Just days after coalition forces captured Baghdad during the U.S.-led invasion of Iraq in May 2003, several Americans heard about a hidden Jewish archive in President Saddam Hussein’s bombed-out intelligence headquarters.1
In the facility’s flooded basement, U.S. soldiers found 2,700 books and thousands of documents relating to Iraq’s Jewish community. The cache included a 16th-century Bible, Torah scrolls, other religious objects, community records and a Jewish calendar from 1971–72 in Hebrew and Arabic, one of the last examples of Hebrew printing in Iraq.2
Under an agreement with the Iraqis, U.S. forces sent the waterlogged trove to the United States, where they were dried out, restored and exhibited by the National Archives and Records Administration in Washington. A National Archives exhibit of the recovered documents is on display until Jan. 15 at the Jewish Museum of Maryland in Baltimore. But under the agreement, the archive must be returned to the Iraqi government next September.
Several American Jewish groups oppose the archive’s planned return, noting that a succession of Iraqi governments persecuted and expelled their Jewish populations.
“The Jewish community of Iraq was mistreated and forced to flee. Their patrimony — which includes all the religious artifacts, Torahs and personal and communal property — was stolen from them,” says Gina Waldman, co-founder and president of the San Francisco-based Jews Indigenous to the Middle East and North Africa. Thus, the archive “should not be given back to the thief that stole it.”
Sen. Charles Schumer, D-N.Y., agrees. “This collection … belongs to the ancient and proud Iraqi Jewish community,” he said. He wrote to Secretary of State Rex Tillerson on Oct. 3, urging him to work with the Iraqi Jewish community in the United States and abroad to find a permanent home for the collection of Judaica.3
The State Department did not respond to CQ Researcher‘s request for comment. However, in October a department spokesman said the archive would be returned next September under the agreement with the Iraqis. “Maintaining the archive outside of Iraq is possible,” State Department spokesman Pablo Rodriguez told the Jewish Telegraphic Agency, “but would require a new agreement between the government of Iraq and a temporary host institution or government.”4
Patty Gerstenblith, a law professor at DePaul University in Chicago and an expert on cultural property law, says if the United States does not return the trove to Iraq it would breach the agreement and violate international law.
The Iraqi Jews, one of the oldest Jewish communities in the world, are believed to have arrived in Babylonia, site of present-day Iraq, in the sixth century B.C.5 Although 130,000 Jews made up a third of Baghdad’s population at the beginning of the 20th century, today only five Jews remain in Iraq, according to Waldman.
Jewish life in Iraq was all but obliterated after the rise of pro-Nazi leaders in the 1930s, the development of the modern Iraqi state and its growing hostility toward Israel. When Nazi sympathizer Rashid Ali became prime minister in 1933, Jews faced discrimination and employment quotas. He invited Nazi propagandists to Baghdad, which became the early base for the Nazis’ Middle East intelligence operations during World War II. On April 3, 1941, Ali staged a pro-Nazi coup, but his regime was toppled by the British a month later, and Ali fled to Berlin. In June 1941, hundreds of Jews were killed and thousands injured in an anti-Jewish riot known as the Farhood.6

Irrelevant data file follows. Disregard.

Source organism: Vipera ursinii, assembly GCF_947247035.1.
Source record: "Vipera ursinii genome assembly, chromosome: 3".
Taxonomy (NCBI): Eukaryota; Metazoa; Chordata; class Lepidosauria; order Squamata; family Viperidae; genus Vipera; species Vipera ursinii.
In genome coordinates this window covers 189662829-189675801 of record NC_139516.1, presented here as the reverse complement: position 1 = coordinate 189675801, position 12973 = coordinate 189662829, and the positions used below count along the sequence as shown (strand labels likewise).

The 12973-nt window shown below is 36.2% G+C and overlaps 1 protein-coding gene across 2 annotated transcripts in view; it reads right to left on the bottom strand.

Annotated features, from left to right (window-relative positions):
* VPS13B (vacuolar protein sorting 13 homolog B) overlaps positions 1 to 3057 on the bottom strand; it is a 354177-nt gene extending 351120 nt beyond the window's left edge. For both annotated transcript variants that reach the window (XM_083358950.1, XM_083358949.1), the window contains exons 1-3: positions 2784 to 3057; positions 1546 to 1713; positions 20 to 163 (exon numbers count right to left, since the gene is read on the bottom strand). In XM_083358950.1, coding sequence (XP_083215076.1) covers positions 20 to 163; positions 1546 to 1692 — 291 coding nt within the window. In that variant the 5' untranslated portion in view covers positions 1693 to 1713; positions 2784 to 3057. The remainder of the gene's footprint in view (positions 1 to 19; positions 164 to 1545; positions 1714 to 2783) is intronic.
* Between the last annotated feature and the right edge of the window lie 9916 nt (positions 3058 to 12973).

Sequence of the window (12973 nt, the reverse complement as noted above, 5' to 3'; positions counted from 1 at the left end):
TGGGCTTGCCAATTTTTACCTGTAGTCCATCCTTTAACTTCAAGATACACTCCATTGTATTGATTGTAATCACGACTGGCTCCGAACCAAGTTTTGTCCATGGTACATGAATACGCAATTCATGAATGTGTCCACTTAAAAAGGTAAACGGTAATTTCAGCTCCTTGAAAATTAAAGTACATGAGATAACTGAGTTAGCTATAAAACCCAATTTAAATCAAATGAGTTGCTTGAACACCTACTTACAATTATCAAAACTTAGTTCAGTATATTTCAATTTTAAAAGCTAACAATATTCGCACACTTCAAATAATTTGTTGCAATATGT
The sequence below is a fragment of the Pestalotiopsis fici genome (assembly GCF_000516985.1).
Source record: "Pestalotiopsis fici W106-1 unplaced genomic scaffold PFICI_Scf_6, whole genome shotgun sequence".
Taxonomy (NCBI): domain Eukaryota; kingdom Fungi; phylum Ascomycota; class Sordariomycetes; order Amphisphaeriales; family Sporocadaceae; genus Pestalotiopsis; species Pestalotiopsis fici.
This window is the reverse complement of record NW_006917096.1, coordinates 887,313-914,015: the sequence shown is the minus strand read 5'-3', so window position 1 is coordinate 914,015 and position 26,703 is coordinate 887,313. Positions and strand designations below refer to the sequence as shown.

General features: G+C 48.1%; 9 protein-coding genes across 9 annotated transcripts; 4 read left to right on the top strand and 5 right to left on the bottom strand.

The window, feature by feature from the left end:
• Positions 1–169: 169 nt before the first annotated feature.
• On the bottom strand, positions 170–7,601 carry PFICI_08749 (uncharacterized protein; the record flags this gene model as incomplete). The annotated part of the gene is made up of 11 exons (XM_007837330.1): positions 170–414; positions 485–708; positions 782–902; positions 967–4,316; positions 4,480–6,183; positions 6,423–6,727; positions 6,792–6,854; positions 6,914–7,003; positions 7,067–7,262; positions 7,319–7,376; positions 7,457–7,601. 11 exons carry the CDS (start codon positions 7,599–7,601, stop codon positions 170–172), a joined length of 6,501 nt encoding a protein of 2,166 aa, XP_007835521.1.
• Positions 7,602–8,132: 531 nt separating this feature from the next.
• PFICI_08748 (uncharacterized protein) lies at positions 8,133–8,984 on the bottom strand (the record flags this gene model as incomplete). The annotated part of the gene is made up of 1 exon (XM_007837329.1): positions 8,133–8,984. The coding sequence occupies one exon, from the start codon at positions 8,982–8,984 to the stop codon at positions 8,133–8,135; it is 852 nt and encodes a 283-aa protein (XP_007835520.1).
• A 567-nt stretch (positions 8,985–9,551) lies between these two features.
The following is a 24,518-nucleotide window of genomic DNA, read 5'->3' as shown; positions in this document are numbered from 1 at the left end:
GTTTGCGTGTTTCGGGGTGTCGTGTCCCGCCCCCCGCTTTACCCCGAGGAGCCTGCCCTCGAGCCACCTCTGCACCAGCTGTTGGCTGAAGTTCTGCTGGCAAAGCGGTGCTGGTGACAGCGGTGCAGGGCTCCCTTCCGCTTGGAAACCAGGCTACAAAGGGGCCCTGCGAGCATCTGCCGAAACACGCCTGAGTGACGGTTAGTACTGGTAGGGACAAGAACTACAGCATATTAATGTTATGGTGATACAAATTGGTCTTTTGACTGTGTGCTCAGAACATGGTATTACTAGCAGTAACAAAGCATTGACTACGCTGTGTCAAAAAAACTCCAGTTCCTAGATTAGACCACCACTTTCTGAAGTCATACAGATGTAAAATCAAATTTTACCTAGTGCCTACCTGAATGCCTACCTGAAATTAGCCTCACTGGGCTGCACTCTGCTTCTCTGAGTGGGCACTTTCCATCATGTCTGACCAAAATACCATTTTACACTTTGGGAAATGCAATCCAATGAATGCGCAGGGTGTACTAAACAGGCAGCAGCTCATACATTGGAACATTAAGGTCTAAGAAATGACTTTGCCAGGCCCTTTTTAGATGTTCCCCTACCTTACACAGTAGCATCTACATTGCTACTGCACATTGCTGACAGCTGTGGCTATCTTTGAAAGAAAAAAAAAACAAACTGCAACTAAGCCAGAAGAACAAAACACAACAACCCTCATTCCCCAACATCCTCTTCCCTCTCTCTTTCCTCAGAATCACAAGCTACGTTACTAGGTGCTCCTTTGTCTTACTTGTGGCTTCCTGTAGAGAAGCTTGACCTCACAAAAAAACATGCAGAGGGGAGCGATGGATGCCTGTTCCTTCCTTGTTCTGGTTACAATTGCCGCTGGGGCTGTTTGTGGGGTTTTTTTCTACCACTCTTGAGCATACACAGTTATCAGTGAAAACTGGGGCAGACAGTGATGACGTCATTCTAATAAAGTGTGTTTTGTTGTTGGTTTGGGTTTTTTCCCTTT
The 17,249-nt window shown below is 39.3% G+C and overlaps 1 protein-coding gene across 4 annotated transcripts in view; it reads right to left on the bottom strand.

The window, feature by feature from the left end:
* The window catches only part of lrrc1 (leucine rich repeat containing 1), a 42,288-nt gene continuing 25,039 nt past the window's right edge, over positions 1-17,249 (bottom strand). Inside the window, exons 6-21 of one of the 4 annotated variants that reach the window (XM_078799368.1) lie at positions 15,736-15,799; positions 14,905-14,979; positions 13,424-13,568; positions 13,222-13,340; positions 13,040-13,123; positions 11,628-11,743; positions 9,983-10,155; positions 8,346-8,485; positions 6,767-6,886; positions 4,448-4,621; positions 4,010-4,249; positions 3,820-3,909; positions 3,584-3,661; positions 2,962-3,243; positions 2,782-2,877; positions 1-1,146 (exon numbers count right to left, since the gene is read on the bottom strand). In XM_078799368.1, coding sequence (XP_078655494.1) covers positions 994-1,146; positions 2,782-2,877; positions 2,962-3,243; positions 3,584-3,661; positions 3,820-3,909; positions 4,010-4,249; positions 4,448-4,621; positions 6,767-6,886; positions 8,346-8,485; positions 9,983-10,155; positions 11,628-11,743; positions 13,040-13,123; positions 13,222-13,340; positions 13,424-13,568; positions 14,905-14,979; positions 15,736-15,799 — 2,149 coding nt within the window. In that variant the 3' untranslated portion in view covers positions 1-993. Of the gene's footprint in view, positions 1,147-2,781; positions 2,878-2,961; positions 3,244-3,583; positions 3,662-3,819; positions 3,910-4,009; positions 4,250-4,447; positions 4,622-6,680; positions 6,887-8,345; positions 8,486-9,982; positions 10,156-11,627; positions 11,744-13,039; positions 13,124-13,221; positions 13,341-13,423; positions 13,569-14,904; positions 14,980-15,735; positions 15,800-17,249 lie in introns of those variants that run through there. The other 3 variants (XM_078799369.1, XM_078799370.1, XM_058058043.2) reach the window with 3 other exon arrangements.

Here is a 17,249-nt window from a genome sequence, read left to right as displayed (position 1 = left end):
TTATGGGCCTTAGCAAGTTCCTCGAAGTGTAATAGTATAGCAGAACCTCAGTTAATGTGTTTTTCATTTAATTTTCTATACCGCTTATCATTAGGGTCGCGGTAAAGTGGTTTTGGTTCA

The persecution increased in 1948 when Iraq entered the war against the new state of Israel. From 1949 to ’51, Jews could leave if they renounced their citizenship and gave up their assets. More than 100,000 Jews left Iraq, most ending up in Israel, the United States or England.7
Harold Rhode, an Arabic- and Hebrew-speaking policy analyst on assignment in Baghdad for the secretary of Defense, was part of the group that rescued the documents in 2003. He learned that Iraqi Jews had stored most of their remaining community records and holy books in the women’s balcony of the last functioning synagogue, but Hussein’s armed henchmen arrived one night in 1984 and carted them away.8
Kate Fitz Gibbon, executive director of the Committee for Cultural Policy, a think tank in New Mexico, says the State Department has been too eager to turn over cultural property to its country of origin in the Middle East.9
“Despite the egregious abuse of human rights by governments or government-supported militias in Syria, Libya, Egypt and Iraq, the State Department has encouraged making cultural property agreements with these nations,” which often means returning historic objects belonging to oppressed communities, she wrote. As recently as 2010, she noted, any person associated with Zionist principles or organizations was subject to punishment by death under Iraq’s criminal code.10
But Gerstenblith says returning the Jewish artifacts to Baghdad could show Iraqis that “their history is diverse and would be a good thing for Iraqis to learn.”
Rhode said he is appalled at the prospect of returning to Iraq the archive he helped to save. “It would be as if Germany demanded material looted from German Jewish communities under the Nazis [be placed] in German government hands,” he wrote in 2013.11
 “Schumer: State Department Once Again Unwisely Plans to Return Confiscated Judaica Collection to Iraq,” press release, Office of Sen. Charles Schumer, U.S. Senate, Oct. 3, 2017, https://tinyurl.com/yc8mev5j.
 “Jewish History,” op. cit.
 Under the Convention on Cultural Property Implementation Act of 1983, a country with a bilateral agreement with the United States can seek a U.S. ban on imports of cultural property in danger of being pillaged and demand that any property imported after the date of the agreement be returned to the source country.
 Rhode, op. cit.